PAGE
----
Skill acquisition is needed in the education sector. It contributes to the development of the nation’s human capital and is seen as essential for preparing one for employment. Thus an educated man is expected to manifest worthwhile disposition in the society, for his own development and the development of the society.
Significance of Skill Acquisition
Two decades after Nigeria’s independence, opportunities for employment abound for Nigerian graduates. In facts, it was the case that each recent graduate had at least three jobs from which to choose. Furthermore, the movement from school to job was virtually automatic. Today, it is very pathetic that the story line has changed as there is a disconnection between the world of learning and the world of work. Each job that appears in the labour market is now pursued by many old and new unemployed individuals because of the growing population. It is clear that there are increasingly fewer occupational opportunities for the unfortunate youths who lack the basic skills and knowledge. By implication, unemployment rate will increase which will be a menace to the society, thereby, slowing down the pace of development because of untapped potentials or talents that are lying idle. Therefore, there is the need for the unemployed individuals to learn and acquire new skills which would make them self-employed by setting up their own businesses to create jobs for others too. In some cases, where the few ones get a job, they are trained to acquire special skills before they can go ahead with the new job. I would opine that skill acquisition help people already on a job; intending to work in any of the varieties of occupations needed by the society. There is no job that does not require its own skill for manpower development.
The importance of skill acquisition to the development of the nation is of no small measure. Many of these construction industries, manufacturing industries, production industries, etc. are in daily need of trained personnel, technicians, technologists, engineers, etc. to carry out one job or the other. I am of the view that our industries need skilled and well-trained workers to ensure that goods manufactured in Nigeria are as good as those manufactured in other parts of the world.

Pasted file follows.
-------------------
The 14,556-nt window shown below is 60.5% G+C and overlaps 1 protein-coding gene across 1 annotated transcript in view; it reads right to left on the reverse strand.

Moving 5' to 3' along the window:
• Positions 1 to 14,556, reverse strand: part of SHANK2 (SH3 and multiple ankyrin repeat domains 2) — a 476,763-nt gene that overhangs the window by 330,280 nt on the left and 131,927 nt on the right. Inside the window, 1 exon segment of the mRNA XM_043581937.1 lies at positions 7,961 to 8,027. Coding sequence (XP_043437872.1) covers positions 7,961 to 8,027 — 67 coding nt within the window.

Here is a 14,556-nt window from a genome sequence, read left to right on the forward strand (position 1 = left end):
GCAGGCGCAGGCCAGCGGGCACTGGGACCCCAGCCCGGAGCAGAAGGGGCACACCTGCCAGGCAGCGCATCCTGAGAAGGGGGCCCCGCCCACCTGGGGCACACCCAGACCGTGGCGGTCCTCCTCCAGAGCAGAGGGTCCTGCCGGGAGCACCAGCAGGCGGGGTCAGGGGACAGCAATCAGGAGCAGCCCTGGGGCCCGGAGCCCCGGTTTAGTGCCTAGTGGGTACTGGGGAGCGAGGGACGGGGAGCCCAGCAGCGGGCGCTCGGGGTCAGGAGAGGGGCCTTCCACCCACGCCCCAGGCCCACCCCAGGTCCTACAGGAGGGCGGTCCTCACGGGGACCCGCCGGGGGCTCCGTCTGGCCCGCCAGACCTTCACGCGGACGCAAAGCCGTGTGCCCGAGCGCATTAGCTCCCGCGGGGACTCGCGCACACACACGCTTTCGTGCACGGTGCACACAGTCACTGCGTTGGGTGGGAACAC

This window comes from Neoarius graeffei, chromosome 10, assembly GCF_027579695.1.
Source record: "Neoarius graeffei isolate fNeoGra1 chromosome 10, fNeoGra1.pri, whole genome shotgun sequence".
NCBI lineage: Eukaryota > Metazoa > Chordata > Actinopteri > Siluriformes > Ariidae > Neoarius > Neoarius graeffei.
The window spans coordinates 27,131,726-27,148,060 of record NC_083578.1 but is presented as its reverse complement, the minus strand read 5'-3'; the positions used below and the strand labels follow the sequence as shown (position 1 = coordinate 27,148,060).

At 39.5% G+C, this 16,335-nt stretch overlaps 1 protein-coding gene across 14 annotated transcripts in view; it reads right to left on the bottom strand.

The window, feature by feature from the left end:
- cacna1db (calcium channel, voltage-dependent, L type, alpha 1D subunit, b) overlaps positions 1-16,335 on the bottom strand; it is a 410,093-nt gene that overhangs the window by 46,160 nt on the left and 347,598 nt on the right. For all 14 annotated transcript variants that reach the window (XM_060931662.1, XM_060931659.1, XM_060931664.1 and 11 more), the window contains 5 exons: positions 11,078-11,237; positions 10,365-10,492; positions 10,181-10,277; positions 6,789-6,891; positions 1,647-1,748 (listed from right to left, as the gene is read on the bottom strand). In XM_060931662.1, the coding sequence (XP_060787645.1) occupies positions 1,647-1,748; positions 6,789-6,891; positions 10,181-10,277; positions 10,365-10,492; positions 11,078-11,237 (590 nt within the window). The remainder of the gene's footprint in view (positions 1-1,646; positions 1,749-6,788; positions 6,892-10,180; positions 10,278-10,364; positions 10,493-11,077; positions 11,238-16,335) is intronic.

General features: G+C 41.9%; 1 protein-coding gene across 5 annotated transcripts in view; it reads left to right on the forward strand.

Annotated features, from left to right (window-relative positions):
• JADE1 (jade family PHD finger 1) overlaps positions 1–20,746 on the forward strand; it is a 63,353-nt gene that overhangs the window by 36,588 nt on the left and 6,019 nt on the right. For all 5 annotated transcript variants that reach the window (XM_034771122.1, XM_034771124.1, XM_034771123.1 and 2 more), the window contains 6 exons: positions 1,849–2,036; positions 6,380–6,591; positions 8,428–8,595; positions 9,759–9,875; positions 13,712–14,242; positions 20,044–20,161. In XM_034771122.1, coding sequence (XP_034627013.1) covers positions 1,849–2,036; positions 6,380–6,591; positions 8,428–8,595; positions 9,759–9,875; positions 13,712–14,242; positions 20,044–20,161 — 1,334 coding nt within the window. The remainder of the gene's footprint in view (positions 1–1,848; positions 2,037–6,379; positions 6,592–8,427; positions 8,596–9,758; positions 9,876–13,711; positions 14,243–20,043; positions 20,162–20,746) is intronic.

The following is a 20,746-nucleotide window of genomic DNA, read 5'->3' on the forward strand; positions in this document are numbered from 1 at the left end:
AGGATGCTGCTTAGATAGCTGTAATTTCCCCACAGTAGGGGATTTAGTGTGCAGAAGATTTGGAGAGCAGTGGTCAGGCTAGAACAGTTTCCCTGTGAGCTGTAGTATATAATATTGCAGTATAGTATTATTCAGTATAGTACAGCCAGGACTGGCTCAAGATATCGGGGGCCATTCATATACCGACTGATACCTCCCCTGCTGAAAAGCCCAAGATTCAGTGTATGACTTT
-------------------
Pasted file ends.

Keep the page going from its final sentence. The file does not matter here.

The skills acquired by these young folks will prepare them for any specific job with a lifelong opportunity for self-development. This is because there will be competency, interest and job satisfaction to the highly skilled person to effectively and efficiently carry out that job successfully for higher productivity.
The acquisition of skills will prepare the individual to fit in readily to employment in all sectors of the economy.
Skill acquisition can help in the formulation of ideas, their integration for national development and the interaction of persons and ideas.
Prompt application of appropriate skill acquired would no doubt help to solve many of the perennial challenges arising from inadequacies and deficiencies of the traditional methods of teaching related subjects in our various institutions of learning.
The acquisition of skills for a particular job will provide for people who could apply relevant knowledge to be able to make positive changes within the society. Skill acquisition in other words could advance the nation in the following ways:
A well trained worker will be much more productive within the society, if he/she receives the required guidance in picking a career. Such an individual will no longer be a burden to the nation, it will make an individual to cultivate better attitude to work